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Events and Activities

Distinguished Transport Lecture Series 2011: Mode Transition in a Public Transit Route and Related Issues of Capacity, Speed and W

Date, time & venue 
2011-11-07;7:00-8:00 p.m;Wang Gungwu Theatre, The University of Hong Kong

 

 

Jointly organized with Institute of Transport Studies, HKU; supported by HKIE Civil Division

 

Programme Highlights

As a transit route evolves with time (over several decades) due to land use and other changes, the public transit mode (or mix of modes) that serves it may have to transition from one to another several times. Some results on the mix of regular and limited-stop bus services in a given route are discussed, including the transit system parameters under which a transition from regular bus to a mix is optimal. For details, see http://www.hku.hk/hkuits/DTLS2011.htm.

 

Speaker

Professor Chan Wirasinghe won a US Fulbright Scholarship to study transportation engineering at the University of California at Berkeley and completed his MS in 1973 and Ph.D. in 1976. He is currently a Professor in the Department of Civil Engineering, and was Dean of Engineering from 1994-2006. Dr. Wirasinghe's research interests are in urban public transportation, airports, transport in developing countries and mitigation of natural disasters. He has over 200 publications & keynote presentations, and is the Co-Editor-in-Chief of the Journal of Advanced Transportation. He is a Fellow of the Canadian Academy of Engineering.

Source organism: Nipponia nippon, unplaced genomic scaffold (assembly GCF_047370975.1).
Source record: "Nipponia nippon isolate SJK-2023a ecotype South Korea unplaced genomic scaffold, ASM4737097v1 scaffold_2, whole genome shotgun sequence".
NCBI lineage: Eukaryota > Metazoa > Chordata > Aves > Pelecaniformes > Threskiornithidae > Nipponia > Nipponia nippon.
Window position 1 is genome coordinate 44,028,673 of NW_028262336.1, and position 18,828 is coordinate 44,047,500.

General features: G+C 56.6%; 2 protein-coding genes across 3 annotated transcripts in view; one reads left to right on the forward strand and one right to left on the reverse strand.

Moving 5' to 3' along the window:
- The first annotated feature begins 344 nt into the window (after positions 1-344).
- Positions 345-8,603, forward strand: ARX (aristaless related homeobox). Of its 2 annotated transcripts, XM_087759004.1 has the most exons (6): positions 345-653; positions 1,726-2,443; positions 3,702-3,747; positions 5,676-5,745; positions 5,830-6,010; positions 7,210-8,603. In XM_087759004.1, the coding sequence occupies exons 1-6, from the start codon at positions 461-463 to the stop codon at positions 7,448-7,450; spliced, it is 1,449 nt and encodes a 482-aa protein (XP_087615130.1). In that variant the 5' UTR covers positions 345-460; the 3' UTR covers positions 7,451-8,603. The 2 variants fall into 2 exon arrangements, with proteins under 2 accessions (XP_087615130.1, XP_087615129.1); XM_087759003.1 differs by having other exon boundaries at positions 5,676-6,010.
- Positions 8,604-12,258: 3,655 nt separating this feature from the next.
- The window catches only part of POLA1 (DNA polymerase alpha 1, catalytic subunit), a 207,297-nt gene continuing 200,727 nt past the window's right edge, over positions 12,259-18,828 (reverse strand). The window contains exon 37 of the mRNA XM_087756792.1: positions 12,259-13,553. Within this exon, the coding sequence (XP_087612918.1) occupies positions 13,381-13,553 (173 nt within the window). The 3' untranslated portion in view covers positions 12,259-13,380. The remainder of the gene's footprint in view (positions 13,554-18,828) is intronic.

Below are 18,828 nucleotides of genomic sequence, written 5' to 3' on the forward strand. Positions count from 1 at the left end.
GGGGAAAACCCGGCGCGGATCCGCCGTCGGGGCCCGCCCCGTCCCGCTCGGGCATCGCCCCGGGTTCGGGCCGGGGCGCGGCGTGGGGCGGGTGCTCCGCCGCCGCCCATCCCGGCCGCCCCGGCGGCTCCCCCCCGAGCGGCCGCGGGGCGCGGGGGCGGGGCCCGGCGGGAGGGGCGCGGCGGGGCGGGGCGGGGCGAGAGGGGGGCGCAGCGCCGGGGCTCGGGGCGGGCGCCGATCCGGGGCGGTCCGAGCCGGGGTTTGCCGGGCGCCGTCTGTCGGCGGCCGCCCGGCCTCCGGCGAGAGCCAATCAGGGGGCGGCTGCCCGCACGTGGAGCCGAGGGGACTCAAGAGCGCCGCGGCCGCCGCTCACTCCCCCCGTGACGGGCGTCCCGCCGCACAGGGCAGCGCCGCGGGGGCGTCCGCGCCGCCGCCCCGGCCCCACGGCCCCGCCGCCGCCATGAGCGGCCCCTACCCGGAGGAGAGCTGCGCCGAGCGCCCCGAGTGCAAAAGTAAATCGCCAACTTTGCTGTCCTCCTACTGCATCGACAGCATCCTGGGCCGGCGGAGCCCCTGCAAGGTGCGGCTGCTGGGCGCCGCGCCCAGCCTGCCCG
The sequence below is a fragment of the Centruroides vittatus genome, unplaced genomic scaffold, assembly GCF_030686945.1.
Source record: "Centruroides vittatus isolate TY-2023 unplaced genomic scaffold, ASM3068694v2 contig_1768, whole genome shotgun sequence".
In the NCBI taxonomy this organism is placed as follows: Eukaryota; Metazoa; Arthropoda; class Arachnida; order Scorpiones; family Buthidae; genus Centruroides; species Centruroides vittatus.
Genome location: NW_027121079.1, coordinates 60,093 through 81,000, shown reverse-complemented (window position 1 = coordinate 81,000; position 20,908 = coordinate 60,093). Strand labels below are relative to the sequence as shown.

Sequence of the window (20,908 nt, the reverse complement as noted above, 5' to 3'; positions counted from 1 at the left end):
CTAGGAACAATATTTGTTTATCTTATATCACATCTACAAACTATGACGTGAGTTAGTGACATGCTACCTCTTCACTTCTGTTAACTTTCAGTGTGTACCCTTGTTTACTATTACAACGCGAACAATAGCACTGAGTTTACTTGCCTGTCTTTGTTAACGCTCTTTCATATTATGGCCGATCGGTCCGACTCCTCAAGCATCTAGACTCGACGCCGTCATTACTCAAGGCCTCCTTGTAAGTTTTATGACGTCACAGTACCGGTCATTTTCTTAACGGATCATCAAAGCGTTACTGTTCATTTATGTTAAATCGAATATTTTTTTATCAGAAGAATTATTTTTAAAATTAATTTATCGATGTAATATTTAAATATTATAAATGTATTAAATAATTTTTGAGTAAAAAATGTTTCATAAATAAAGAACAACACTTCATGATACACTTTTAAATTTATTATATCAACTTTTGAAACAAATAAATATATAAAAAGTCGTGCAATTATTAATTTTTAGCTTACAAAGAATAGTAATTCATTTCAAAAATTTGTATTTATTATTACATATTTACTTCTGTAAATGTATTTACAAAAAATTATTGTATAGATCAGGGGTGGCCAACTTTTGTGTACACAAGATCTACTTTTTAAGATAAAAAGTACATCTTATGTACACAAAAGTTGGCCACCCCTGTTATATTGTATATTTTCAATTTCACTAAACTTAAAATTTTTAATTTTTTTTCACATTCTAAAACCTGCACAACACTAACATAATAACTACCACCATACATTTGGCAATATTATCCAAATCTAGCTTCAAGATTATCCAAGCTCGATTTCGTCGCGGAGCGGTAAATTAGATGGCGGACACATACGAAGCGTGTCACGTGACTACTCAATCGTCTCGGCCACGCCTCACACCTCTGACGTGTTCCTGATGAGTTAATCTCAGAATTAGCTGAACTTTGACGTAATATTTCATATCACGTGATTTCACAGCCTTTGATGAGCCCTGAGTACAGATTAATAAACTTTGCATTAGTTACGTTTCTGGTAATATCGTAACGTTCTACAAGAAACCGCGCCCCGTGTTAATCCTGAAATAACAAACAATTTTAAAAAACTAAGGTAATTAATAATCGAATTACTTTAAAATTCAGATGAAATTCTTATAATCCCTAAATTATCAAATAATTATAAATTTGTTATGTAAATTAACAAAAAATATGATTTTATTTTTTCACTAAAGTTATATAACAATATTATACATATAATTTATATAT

Lecture Abstract

As a transit route evolves with time (over several decades) due to land use and other changes, the public transit mode (or mix of modes) that serves it may have to transition from one to another several times. Two of the characteristics that must be considered in the transition are the capacity and average speed of each mode. They impact the passenger waiting times and in-vehicle travel times respectively, as well as operating costs. Data on observed maximum flows and average speeds of routes have been collected from sources worldwide and analyzed. In addition to intrinsic variations, there is scatter in the data caused in part by lack of information about some aspects. For example, information on transit priority at traffic signals that influences average speed is not available in all cases. A discussion of where passenger "waiting time" is spent, and its relationship to the (i) type of service, and (ii) trip purpose, and (iii) availability of real time bus arrival information is given. Various modes considered suitable for the South Calgary corridor are ranked in terms of the line capacity and average speed. The thresholds are those at which a mode transition is essential. However, mode transitions may occur well in advance of such thresholds if a new modal mix is optimal for the corridor in terms of minimizing the sum of the costs to the users and the operator. An early transition is from a regular (all-stop) bus route to a route served by both regular and limited-stop buses, sometimes called bus rapid transit (BRT). Some results on the mix of regular and limited-stop bus services in a given route are discussed, including the transit system parameters under which a transition from regular bus to a mix is optimal. It is argued that passenger-Km's is the right measure of travel demand that should be considered. A simple expression and methodology applicable to any bus route is presented.

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